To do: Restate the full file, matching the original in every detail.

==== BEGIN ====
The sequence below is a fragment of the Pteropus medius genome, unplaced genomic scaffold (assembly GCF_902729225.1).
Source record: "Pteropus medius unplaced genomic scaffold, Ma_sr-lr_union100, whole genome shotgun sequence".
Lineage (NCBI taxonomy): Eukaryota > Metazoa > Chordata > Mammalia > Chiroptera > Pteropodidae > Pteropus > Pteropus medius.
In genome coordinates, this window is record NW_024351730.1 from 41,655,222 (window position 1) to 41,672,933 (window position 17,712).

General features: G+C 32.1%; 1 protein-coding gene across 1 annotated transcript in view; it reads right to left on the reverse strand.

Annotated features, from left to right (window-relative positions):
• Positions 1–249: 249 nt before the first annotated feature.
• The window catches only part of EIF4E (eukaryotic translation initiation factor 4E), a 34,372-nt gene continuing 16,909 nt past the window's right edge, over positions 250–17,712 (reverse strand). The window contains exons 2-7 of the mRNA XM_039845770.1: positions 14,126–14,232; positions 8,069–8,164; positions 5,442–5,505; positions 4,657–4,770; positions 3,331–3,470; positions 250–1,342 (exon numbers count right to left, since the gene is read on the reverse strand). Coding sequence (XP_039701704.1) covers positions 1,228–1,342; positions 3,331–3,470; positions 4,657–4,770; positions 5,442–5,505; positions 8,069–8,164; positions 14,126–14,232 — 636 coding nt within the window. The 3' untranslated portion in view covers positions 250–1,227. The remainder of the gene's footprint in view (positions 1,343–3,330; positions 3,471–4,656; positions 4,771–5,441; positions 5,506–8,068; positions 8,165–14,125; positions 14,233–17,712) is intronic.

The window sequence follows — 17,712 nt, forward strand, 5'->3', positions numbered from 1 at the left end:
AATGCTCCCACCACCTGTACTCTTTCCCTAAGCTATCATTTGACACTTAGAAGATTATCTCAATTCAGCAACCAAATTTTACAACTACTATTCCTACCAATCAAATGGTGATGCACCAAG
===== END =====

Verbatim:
The sequence below is a fragment of the Pteropus medius genome, unplaced genomic scaffold (assembly GCF_902729225.1).
Source record: "Pteropus medius unplaced genomic scaffold, Ma_sr-lr_union100, whole genome shotgun sequence".
Lineage (NCBI taxonomy): Eukaryota > Metazoa > Chordata > Mammalia > Chiroptera > Pteropodidae > Pteropus > Pteropus medius.
In genome coordinates, this window is record NW_024351730.1 from 41,655,222 (window position 1) to 41,672,933 (window position 17,712).

General features: G+C 32.1%; 1 protein-coding gene across 1 annotated transcript in view; it reads right to left on the reverse strand.

Annotated features, from left to right (window-relative positions):
• Positions 1–249: 249 nt before the first annotated feature.
• The window catches only part of EIF4E (eukaryotic translation initiation factor 4E), a 34,372-nt gene continuing 16,909 nt past the window's right edge, over positions 250–17,712 (reverse strand). The window contains exons 2-7 of the mRNA XM_039845770.1: positions 14,126–14,232; positions 8,069–8,164; positions 5,442–5,505; positions 4,657–4,770; positions 3,331–3,470; positions 250–1,342 (exon numbers count right to left, since the gene is read on the reverse strand). Coding sequence (XP_039701704.1) covers positions 1,228–1,342; positions 3,331–3,470; positions 4,657–4,770; positions 5,442–5,505; positions 8,069–8,164; positions 14,126–14,232 — 636 coding nt within the window. The 3' untranslated portion in view covers positions 250–1,227. The remainder of the gene's footprint in view (positions 1,343–3,330; positions 3,471–4,656; positions 4,771–5,441; positions 5,506–8,068; positions 8,165–14,125; positions 14,233–17,712) is intronic.

The window sequence follows — 17,712 nt, forward strand, 5'->3', positions numbered from 1 at the left end:
AATGCTCCCACCACCTGTACTCTTTCCCTAAGCTATCATTTGACACTTAGAAGATTATCTCAATTCAGCAACCAAATTTTACAACTACTATTCCTACCAATCAAATGGTGATGCACCAAG